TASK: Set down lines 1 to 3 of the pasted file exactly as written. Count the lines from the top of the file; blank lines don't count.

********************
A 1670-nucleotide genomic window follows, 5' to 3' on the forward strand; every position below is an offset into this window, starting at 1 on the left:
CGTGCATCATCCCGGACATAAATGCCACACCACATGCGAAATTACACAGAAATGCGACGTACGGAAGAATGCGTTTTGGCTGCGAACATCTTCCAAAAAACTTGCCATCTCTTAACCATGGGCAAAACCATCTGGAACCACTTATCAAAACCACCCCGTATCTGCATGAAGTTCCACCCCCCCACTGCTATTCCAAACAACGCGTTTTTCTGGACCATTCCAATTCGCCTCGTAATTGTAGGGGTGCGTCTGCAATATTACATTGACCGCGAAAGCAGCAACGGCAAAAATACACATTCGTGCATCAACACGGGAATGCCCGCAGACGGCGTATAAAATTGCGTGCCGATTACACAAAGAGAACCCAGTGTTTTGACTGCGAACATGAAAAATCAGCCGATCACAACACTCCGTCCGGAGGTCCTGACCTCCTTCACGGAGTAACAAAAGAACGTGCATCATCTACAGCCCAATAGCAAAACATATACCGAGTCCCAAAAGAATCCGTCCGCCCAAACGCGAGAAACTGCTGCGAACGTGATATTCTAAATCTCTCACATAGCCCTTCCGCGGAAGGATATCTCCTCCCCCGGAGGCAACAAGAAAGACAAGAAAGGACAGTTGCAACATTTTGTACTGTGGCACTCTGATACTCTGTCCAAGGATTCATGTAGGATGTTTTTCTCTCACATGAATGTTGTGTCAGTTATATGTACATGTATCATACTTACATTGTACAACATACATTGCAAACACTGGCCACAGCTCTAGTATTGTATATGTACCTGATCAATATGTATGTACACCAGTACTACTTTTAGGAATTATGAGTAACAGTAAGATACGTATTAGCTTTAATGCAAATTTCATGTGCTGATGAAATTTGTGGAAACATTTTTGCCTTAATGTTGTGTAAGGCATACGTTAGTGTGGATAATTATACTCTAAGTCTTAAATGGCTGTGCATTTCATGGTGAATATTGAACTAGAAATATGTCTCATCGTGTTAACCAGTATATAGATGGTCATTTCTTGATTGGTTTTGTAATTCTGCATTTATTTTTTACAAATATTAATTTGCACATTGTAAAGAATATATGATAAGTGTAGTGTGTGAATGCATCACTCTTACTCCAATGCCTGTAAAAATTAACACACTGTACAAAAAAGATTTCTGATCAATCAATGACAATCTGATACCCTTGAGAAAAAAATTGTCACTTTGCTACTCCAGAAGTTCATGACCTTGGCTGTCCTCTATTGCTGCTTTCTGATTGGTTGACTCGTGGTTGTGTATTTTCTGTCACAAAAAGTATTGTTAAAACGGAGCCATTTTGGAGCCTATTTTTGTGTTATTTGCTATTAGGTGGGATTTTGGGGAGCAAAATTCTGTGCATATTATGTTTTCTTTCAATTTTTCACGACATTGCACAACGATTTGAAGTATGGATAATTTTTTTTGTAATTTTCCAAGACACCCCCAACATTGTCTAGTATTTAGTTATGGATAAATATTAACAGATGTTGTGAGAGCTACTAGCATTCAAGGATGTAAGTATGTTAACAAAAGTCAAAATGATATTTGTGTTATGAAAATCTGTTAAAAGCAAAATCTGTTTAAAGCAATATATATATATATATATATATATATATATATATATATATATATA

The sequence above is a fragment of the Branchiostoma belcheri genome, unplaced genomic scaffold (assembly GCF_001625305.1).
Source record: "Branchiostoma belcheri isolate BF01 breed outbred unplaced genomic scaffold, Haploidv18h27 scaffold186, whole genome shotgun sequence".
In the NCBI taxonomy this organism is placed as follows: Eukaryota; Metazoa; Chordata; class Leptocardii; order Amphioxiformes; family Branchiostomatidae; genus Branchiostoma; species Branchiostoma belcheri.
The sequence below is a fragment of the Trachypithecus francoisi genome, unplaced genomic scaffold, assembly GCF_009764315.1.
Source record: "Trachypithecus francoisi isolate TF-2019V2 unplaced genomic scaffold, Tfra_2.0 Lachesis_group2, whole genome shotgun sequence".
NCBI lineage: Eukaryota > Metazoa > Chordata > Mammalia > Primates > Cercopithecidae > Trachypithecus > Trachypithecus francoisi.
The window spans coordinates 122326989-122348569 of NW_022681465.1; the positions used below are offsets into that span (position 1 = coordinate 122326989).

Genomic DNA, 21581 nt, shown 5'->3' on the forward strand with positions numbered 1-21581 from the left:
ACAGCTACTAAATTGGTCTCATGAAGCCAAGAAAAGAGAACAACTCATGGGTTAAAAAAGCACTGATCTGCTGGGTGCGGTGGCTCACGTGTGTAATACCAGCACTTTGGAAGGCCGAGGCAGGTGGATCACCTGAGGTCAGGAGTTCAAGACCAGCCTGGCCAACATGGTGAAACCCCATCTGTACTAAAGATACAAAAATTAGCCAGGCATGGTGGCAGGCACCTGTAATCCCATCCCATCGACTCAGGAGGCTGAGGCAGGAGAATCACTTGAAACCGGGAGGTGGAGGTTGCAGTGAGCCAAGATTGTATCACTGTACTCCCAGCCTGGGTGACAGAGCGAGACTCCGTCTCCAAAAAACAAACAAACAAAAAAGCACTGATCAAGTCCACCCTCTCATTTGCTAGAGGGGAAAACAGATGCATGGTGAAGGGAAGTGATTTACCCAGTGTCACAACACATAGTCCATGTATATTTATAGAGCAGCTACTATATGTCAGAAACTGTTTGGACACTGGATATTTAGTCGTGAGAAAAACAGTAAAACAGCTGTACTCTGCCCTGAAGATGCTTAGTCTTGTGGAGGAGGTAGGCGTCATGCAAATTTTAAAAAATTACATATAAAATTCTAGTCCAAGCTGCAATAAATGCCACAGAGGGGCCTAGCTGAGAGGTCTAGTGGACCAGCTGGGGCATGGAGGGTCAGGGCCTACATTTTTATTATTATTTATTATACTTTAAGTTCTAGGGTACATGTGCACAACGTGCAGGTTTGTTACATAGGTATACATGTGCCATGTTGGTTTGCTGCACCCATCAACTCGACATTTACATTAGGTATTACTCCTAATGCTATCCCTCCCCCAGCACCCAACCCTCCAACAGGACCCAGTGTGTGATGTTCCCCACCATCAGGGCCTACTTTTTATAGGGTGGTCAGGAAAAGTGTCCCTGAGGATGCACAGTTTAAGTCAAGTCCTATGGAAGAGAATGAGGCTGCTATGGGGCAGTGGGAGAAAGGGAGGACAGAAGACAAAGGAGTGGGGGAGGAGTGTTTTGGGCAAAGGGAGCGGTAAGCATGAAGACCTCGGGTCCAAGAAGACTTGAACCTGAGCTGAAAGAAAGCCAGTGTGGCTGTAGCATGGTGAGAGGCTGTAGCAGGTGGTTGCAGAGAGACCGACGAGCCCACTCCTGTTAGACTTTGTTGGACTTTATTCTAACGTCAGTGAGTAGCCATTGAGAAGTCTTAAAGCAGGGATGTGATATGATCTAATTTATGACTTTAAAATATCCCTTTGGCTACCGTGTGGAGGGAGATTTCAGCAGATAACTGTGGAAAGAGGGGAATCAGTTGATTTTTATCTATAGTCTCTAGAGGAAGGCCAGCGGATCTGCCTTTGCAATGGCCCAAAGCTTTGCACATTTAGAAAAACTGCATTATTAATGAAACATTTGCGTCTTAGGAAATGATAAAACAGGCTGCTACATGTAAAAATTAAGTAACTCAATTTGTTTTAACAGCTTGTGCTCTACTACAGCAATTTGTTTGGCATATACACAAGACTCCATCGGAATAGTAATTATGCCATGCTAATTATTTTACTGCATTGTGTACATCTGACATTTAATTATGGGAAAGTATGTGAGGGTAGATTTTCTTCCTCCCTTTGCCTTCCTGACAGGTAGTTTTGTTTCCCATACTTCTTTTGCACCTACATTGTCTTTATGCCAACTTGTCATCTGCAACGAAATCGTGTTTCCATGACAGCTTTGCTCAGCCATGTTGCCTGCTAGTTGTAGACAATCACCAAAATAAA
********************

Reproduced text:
A 1670-nucleotide genomic window follows, 5' to 3' on the forward strand; every position below is an offset into this window, starting at 1 on the left:
CGTGCATCATCCCGGACATAAATGCCACACCACATGCGAAATTACACAGAAATGCGACGTACGGAAGAATGCGTTTTGGCTGCGAACATCTTCCAAAAAACTTGCCATCTCTTAACCATGGGCAAAACCATCTGGAACCACTTATCAAAACCACCCCGTATCTGCATGAAGTTCCACCCCCCCACTGCTATTCCAAACAACGCGTTTTTCTGGACCATTCCAATTCGCCTCGTAATTGTAGGGGTGCGTCTGCAATATTACATTGACCGCGAAAGCAGCAACGGCAAAAATACACATTCGTGCATCAACACGGGAATGCCCGCAGACGGCGTATAAAATTGCGTGCCGATTACACAAAGAGAACCCAGTGTTTTGACTGCGAACATGAAAAATCAGCCGATCACAACACTCCGTCCGGAGGTCCTGACCTCCTTCACGGAGTAACAAAAGAACGTGCATCATCTACAGCCCAATAGCAAAACATATACCGAGTCCCAAAAGAATCCGTCCGCCCAAACGCGAGAAACTGCTGCGAACGTGATATTCTAAATCTCTCACATAGCCCTTCCGCGGAAGGATATCTCCTCCCCCGGAGGCAACAAGAAAGACAAGAAAGGACAGTTGCAACATTTTGTACTGTGGCACTCTGATACTCTGTCCAAGGATTCATGTAGGATGTTTTTCTCTCACATGAATGTTGTGTCAGTTATATGTACATGTATCATACTTACATTGTACAACATACATTGCAAACACTGGCCACAGCTCTAGTATTGTATATGTACCTGATCAATATGTATGTACACCAGTACTACTTTTAGGAATTATGAGTAACAGTAAGATACGTATTAGCTTTAATGCAAATTTCATGTGCTGATGAAATTTGTGGAAACATTTTTGCCTTAATGTTGTGTAAGGCATACGTTAGTGTGGATAATTATACTCTAAGTCTTAAATGGCTGTGCATTTCATGGTGAATATTGAACTAGAAATATGTCTCATCGTGTTAACCAGTATATAGATGGTCATTTCTTGATTGGTTTTGTAATTCTGCATTTATTTTTTACAAATATTAATTTGCACATTGTAAAGAATATATGATAAGTGTAGTGTGTGAATGCATCACTCTTACTCCAATGCCTGTAAAAATTAACACACTGTACAAAAAAGATTTCTGATCAATCAATGACAATCTGATACCCTTGAGAAAAAAATTGTCACTTTGCTACTCCAGAAGTTCATGACCTTGGCTGTCCTCTATTGCTGCTTTCTGATTGGTTGACTCGTGGTTGTGTATTTTCTGTCACAAAAAGTATTGTTAAAACGGAGCCATTTTGGAGCCTATTTTTGTGTTATTTGCTATTAGGTGGGATTTTGGGGAGCAAAATTCTGTGCATATTATGTTTTCTTTCAATTTTTCACGACATTGCACAACGATTTGAAGTATGGATAATTTTTTTTGTAATTTTCCAAGACACCCCCAACATTGTCTAGTATTTAGTTATGGATAAATATTAACAGATGTTGTGAGAGCTACTAGCATTCAAGGATGTAAGTATGTTAACAAAAGTCAAAATGATATTTGTGTTATGAAAATCTGTTAAAAGCAAAATCTGTTTAAAGCAATATATATATATATATATATATATATATATATATATATATATATA

The sequence above is a fragment of the Branchiostoma belcheri genome, unplaced genomic scaffold (assembly GCF_001625305.1).